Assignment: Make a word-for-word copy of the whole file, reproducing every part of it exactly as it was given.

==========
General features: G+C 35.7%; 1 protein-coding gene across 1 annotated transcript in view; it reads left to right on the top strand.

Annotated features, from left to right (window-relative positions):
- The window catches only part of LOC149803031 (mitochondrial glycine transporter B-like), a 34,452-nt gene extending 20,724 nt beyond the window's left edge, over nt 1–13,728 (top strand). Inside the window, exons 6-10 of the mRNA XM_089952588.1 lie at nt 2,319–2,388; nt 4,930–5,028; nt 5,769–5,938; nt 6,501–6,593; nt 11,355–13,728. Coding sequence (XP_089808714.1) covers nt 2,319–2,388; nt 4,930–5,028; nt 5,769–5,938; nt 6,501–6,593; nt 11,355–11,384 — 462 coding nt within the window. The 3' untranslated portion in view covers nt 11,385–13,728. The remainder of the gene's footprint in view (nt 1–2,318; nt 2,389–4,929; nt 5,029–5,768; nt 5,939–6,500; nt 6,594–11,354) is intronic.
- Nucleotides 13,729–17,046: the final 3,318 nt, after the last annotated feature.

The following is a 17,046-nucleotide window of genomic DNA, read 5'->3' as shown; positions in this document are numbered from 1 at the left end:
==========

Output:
General features: G+C 35.7%; 1 protein-coding gene across 1 annotated transcript in view; it reads left to right on the top strand.

Annotated features, from left to right (window-relative positions):
- The window catches only part of LOC149803031 (mitochondrial glycine transporter B-like), a 34,452-nt gene extending 20,724 nt beyond the window's left edge, over nt 1–13,728 (top strand). Inside the window, exons 6-10 of the mRNA XM_089952588.1 lie at nt 2,319–2,388; nt 4,930–5,028; nt 5,769–5,938; nt 6,501–6,593; nt 11,355–13,728. Coding sequence (XP_089808714.1) covers nt 2,319–2,388; nt 4,930–5,028; nt 5,769–5,938; nt 6,501–6,593; nt 11,355–11,384 — 462 coding nt within the window. The 3' untranslated portion in view covers nt 11,385–13,728. The remainder of the gene's footprint in view (nt 1–2,318; nt 2,389–4,929; nt 5,029–5,768; nt 5,939–6,500; nt 6,594–11,354) is intronic.
- Nucleotides 13,729–17,046: the final 3,318 nt, after the last annotated feature.

The following is a 17,046-nucleotide window of genomic DNA, read 5'->3' as shown; positions in this document are numbered from 1 at the left end: